Combining the Feature practice — which intrinsically is intended to communicate benefits — and WSJF — which recognizes that there can be multiple kinds of benefit, not just customer satisfaction — creates “persevere or pivot” moments during refinement conversations where existing investments can be weighed against new opportunities that are unlike anything done so far. The conversations around the scoring will naturally start to recognize when a given feature, capability, or product is “done enough” because the scoring by stakeholders will start to reflect a consensus belief that more opportunity lies elsewhere. Even better, this process does not rely on altruism: attempts to “game the system” still encourage desirable behaviors, such as reducing the job size enough to convince others that your pet project is actually feasible. To actually meaningfully pervert the system would require a conspiracy that would work against immediate self-interests of those who want stuff built versus those who have to build and maintain the aforementioned stuff.

With practice, this advanced backlog refinement technique creates a virtuous cycle that leads to the organization observing multiple benefits over time. Two such benefits are:

  1. Quick and cheap experiments can rise to the top of the list because of the scoring algorithm which heavily favors smaller things over larger ones. Small batches flow through the delivery lifecycle faster, which in turn feeds continuous exploration processes.
  2. Profits are maximized over the lifecycle of the product by discouraging adding new features that no one wants, decreasing investment and smoothing out the ROI curve.

Using Features with WSJF helps a product manager reinforce the message that the ART is prioritizing future benefits, benefits can be realized in a variety of ways, and that the organization values flow and consistent delivery more than stakeholder capitulation.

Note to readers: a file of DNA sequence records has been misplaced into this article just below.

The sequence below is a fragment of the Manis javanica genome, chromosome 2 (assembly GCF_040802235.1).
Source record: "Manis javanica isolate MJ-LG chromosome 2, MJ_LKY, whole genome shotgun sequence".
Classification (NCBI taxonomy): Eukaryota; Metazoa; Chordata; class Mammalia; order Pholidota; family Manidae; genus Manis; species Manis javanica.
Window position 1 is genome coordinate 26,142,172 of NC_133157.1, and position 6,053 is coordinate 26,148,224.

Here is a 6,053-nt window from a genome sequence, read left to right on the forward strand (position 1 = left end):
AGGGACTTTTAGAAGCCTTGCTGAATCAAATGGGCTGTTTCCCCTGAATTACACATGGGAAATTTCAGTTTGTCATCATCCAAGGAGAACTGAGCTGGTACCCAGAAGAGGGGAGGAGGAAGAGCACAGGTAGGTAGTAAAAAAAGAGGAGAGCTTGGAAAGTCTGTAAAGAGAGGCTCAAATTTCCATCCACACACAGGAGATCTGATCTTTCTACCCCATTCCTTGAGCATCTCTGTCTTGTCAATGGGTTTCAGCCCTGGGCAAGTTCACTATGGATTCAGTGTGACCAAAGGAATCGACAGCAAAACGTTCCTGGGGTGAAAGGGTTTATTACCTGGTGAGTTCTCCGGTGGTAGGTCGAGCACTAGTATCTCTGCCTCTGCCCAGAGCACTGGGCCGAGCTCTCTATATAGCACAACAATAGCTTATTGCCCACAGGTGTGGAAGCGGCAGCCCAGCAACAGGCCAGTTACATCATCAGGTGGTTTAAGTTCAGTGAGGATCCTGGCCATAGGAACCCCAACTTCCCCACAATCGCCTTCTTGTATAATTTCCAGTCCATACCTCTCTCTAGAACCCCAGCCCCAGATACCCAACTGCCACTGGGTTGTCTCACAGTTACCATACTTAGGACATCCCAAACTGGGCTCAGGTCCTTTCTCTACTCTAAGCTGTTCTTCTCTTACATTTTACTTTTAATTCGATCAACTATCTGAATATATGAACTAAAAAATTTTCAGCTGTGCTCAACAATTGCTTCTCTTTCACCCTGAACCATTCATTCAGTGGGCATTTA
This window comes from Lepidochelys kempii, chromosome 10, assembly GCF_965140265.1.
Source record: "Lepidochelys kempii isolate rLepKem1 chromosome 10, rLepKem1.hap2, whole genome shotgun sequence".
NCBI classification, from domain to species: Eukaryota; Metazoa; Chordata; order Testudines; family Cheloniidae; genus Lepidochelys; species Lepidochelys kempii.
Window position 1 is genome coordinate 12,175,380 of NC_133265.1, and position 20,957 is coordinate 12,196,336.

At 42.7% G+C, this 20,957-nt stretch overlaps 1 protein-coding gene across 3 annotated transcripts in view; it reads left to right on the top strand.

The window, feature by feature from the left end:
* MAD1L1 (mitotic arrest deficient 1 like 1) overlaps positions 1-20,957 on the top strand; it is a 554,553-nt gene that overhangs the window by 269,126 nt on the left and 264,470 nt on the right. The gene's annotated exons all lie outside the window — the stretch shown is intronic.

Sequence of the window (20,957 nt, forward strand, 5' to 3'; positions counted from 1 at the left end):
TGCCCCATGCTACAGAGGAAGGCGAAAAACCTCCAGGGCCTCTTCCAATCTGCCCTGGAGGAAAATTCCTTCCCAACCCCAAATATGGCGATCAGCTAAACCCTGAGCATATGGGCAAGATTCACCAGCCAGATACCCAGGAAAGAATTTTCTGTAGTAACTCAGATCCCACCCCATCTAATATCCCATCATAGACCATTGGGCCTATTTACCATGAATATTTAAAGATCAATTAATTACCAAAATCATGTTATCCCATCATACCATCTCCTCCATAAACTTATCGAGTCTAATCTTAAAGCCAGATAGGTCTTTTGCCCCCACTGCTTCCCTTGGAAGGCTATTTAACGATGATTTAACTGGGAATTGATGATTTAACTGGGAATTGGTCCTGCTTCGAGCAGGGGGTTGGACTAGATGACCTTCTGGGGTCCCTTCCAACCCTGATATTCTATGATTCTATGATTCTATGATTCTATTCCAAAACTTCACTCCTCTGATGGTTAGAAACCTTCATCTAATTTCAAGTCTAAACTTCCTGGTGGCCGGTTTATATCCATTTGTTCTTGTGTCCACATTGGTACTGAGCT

Making Your Backlogs Sing

Features are the currency of Scaled Agile, and for a good reason: our customers ultimately care about the benefit they are going to receive from our product, and Features are tailor-made to keep focus on those benefits. 

WSJF is an elegant prioritization system that, when combined with the Feature construct and the scaling framework provided by SAFe, organically encourages natural changes in product strategy that are grounded in market realities and not political influence. Prioritizing competing interests along only one dimension can foster narrow and short-term thinking and deepen the divides between organizational silos. 

Creating productive conversations between stakeholders helps to build understanding, and eventually empathy and trust, which are goals worth pursuing even if we can’t put a price tag on them. I hope you get to experience the feeling of making good music with your friends, the feeling of being part of a high performing team working in unison to do great things. Go make your backlogs sing.


How to Learn More

Interested in learning more about SAFe? Check out our SAFe Certification programs To learn more about WSJF and Features, see Leading SAFe and Agile Product Management in particular.

Or read some of our recent writing on related topics:

*written by Gianpaolo Baglione